Lobdell’s frustration is common throughout the restaurant industry in the state, even as the last days of January tick away and restaurants and bars are slated to open again beginning Feb. 1.

Lobdell said his company has done what it can to make sure its employees survive during the closures, which he calculates have taken up over 45 percent of days since they began last March.

Lobdell said he was upset by the mixed signals sent by Gov. Whitmer and the state health department, which sometimes seemed to offer hope that restaurants could re-open only to reverse course.

“The frustration is getting to desperation for the industry workers when they’re getting toyed with like this,” Lobdell said. “That’s a lot of days that the dining rooms have been closed and I feel for all the restaurants that have now closed and will never reopen.”

Once a week, Lobdell said, his company hands out food and aid to its employees in Grand Rapids and Traverse City to make sure they have enough to eat. Some of the restaurants have stayed open to offer carryout, but Lobdell said they don’t do that because it makes sense as a business decision, but rather they do it in order to keep some staff employed.

“Most restaurants do takeout as a courtesy. It’s not a business-sustaining model,” Lobdell said. “You’re operating at a greater loss than just shutting your doors, turning down your utilities, and just paying your rent.”

Toni Bohnett, owner and manager of Yankee Boy restaurant in South Boardman, north of Kingsley, said she for one, doesn’t understand the Pure Michigan campaign launching to bring in tourists while the restaurants are closed.

“I think it’s ridiculous. Where do they go? I realize the hotels are open. I guess the casinos are open,” she said. “To me, if you’re asking people to travel, what will they do when they travel?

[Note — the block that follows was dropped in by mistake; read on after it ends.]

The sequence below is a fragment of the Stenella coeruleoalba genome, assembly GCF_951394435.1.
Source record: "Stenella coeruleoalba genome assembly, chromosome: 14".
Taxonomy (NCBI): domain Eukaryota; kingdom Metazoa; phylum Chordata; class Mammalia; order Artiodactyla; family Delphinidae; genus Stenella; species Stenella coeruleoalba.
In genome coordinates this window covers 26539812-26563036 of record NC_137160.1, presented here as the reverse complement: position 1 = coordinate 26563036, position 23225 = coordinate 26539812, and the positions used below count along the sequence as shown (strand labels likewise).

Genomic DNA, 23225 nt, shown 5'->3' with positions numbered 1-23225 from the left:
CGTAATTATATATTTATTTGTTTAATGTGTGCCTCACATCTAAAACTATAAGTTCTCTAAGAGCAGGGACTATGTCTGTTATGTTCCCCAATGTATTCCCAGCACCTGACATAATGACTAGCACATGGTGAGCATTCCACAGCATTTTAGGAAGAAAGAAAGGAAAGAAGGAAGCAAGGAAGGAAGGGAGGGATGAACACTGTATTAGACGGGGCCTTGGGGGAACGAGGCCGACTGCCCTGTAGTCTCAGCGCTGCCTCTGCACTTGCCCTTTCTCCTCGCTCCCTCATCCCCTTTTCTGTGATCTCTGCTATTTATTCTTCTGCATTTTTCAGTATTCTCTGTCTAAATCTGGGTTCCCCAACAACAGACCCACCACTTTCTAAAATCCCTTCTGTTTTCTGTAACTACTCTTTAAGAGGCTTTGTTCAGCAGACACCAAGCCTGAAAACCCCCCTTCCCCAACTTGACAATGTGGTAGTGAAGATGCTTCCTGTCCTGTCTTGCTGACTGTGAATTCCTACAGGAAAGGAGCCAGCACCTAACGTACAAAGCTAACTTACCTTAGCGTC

She said that in addition to lost revenue during the closures, she’s lost $10,000 in perishable food because she’s had to close.

“It’s gone on long enough. I feel like the restaurant industry is being targeted because it can be, through the health department,” she said. “For a lot of places, it’s coming to a sink or swim.” 

Paul Beachnau, executive director of the Gaylord Area Tourism Bureau, likes the message sent by this season’s Pure Michigan ads because it is in tune with how most Michigan residents feel right now. Most are reluctant to fly because of the pandemic, but they might be willing to drive a bit in order to get somewhere for a getaway.

“People want to travel, and people want to take part in outdoor activities. It appears numbers are going in the right direction,” Beachnau said. “People are willing to drive a little bit farther; not everyone’s comfortable getting into an airplane.”

While one Gaylord restaurant — the Iron Pig Smokehouse — has gained notoriety for defying the restaurant closure order and then held a largely mask-less cookout in protest of the state cracking down on its food and liquor licenses, most businesses around Gaylord are doing their best to play by the rules and to keep people safe, Beachnau said.

“That is the way it is for this individual business, but our restauranteurs in Gaylord for the most part, they’re trying to change the rules,” Beachnau said.

Across Gaylord, businesses are doing their best to be safe, he said.

“Our industry has done an excellent job of adhering to cleanliness and safety standards,” Beachnau said. “You can travel safely if you adhere to the rules. And jobs depend upon it, and here’s the other thing — if you’re uncomfortable traveling, then don’t travel.”

Chris Hale, vice president of sales and marketing at Schuss Mountain Shanty Creek Resort, said that like Pure Michigan, his resort’s current advertising slogan emphasizes the value of the outdoors.

“Our current marketing campaign — “Bellaire is Fresh Air” — recognizes this moment, and our guests have responded. And isn’t that what we all need, a breath of fresh air?” Hale said.